What is the purpose in life? Why are we alive? Here? Now? None of these questions are the kinds of things that atheism can offer answers for. Belief in a universal god, a natural god, does lend some quietude to those kinds of epistemological questions. Deism or Spinozism can be bedrock to anchor the unquiet mind upon, but most believers remain unsatisfied with a deity that they cannot ask favors of. A maker who doesn’t hate the same things the believer hates, love the same thing the believer loves. Spinoza was himself ejected from Jewish society for atheism. There wasn’t enough of god left for the believers to believe in, apparently.
The United States was founded by people escaping religious persecution. Religious people who turned right around and persecuted their own people for not adhering to the doctrines that had been imported with them. The few who have stopped to question traditional beliefs, people like Thomas Jefferson or Thomas Paine, have been ridiculed down through history for their disbelief (in the case of Paine) or qualified belief (in the case of Jefferson) at the same time they are celebrated for the things that lead to the creation of the United States. A godless country founded on a godless constitution. Godless for good reason; because persecution of the people through authority not founded on demonstrable principles of justice is what lead them to leave the places they came from. The rich heritage of disbelief that is this country’s birthright is being forgotten, buried under mountains of false piety, demagoguery and self-righteousness.
The judicious application of Occam’s Razor to the mountains of bullshit we are confronted with on an hourly basis in this information age is a life-saving necessity. If we don’t learn how to find air in this ocean of data, we will drown for lack of sense. These observations bring me to the core of the argument. The argument that Atheism is not a Belief System.
There is a specific piece of baggage that believers want to saddle all non-believers with. That is the baggage of revealed knowledge. Atheists are equally in the dark because they cannot know the things they claim to know. There is an intellectually rigorous approach to knowledge which questions the basis of that knowledge. This is commonly referred to in professional circles as performing your due diligence; researching your precepts to make certain they are valid. Insofar as atheism resembles agnosticism (no knowledge of) on the subject of the existence or nonexistence of a generic god, a Deist or Spinozan god, one can say with a respectable level of certainty I know this. Consequently non-believers are not in the same boat as believers. Even the average religious believing person can escape that boat, the boat of claiming certainty for things they don’t actually know, if they simply adopt this intellectual rigor for themselves. As a recent news article summarized, be willing to adopt and use the phrase I don’t know.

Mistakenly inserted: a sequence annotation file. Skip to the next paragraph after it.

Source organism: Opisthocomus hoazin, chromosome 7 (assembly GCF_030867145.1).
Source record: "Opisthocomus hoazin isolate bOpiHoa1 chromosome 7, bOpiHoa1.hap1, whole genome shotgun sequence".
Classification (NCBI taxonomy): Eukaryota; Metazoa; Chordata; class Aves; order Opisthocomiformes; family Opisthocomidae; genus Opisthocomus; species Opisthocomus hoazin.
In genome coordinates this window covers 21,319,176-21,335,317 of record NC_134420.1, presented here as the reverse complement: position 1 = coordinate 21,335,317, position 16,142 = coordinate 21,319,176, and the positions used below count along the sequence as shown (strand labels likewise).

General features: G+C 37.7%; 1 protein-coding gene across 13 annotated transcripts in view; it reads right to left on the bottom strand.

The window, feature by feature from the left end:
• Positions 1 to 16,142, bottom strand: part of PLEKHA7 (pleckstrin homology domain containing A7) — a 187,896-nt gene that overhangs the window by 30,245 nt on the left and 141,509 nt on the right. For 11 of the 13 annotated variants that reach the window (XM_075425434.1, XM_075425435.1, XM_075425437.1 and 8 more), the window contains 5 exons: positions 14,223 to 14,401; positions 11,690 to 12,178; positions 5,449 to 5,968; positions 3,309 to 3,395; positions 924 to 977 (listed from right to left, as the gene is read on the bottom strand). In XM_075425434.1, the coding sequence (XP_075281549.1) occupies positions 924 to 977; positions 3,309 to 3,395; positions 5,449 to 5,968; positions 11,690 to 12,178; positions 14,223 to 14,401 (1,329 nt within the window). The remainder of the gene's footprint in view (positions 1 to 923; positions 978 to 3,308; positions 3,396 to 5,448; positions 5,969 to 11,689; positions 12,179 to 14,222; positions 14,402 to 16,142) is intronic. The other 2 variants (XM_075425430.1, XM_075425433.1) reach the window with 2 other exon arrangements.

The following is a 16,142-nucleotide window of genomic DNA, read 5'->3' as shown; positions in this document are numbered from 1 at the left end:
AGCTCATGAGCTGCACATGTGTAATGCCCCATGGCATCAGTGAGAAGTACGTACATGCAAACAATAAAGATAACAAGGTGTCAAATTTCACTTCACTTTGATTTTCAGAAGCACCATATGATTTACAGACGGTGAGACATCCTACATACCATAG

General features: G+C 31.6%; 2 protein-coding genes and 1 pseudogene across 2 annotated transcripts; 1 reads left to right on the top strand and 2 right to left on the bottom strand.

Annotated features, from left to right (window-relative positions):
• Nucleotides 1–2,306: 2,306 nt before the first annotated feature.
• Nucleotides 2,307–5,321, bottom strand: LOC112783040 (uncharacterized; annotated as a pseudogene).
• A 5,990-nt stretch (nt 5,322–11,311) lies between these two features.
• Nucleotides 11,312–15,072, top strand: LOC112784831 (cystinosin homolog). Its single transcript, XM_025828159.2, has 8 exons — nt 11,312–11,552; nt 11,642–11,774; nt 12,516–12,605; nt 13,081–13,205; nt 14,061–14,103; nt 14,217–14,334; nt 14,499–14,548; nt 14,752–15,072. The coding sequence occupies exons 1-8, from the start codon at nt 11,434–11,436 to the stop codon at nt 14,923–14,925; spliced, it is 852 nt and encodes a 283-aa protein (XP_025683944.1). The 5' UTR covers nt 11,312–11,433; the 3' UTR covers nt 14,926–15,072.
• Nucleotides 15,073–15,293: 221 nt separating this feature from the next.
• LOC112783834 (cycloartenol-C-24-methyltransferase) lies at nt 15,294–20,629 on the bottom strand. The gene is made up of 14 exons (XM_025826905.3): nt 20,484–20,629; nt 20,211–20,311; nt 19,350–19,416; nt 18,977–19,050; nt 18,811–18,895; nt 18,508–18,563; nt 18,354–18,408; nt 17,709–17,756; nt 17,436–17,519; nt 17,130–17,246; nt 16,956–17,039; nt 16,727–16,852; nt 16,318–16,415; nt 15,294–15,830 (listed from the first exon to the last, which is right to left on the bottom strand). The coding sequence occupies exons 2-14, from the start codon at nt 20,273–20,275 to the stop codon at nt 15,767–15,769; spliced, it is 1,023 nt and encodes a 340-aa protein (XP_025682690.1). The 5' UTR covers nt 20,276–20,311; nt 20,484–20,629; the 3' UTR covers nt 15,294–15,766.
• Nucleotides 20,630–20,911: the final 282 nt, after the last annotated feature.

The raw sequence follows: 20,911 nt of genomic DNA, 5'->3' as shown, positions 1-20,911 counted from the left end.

This argument about atheism is at its root a legal argument. Can you prove the things you believe? Can you demonstrate the existence of god beyond a shadow of a doubt? Believe whatever crazy thing you want to believe, just don’t tell me I have to believe like you, or believe anything at all without providing some kind of proof to back up the claims that are made. Why would I take a different stand? I pick my battles carefully. I created that thread on Dan Carlin’s BBS forum all those years ago with this specific argument in mind. Never mind that the SNAFU (Situation Normal: All Fucked Up) continued around me beyond my ability to control for year after year. It was the attempt to place the onus of revealed knowledge as a shared burden on the shoulders of all humanity that I initially rebelled against. You, dear reader, may disagree with me, but I think I can finally say I’m happy with the argument I’ve laid out here. The defense rests, your honor.
It is a testament to how many times I’ve rehearsed this argument in my head that this post comes pre-equipped with an addendum. Many of the arguments thrown at me in the past have been incorporated in the longer post that appears today on my blog. Much longer and much better thought out than my stumbling attempts to communicate what I thought were simple ideas all those years ago.
Still, I know what kinds of arguments I didn’t incorporate, and what kinds of objections I’ve seen in the past and already have rebuttals for. Hitler was not an atheist and atheists don’t kill people for having a religion. That argument figured highly in numbers of mindless repetitions, but it was a stupid argument so I won’t write about it here. Austin Cline who wrote for About.com at the dawn of the internet age has written much more about this subject than I ever will. Go read his work if you just have to have that argument addressed right here and now. I will, however, take a few extra paragraphs to deflate a few of the better thought out counters that I’ve run across in the past. I will be saving everyone some time and frustration this way. No one needs more frustration, and everyone wants more time these days.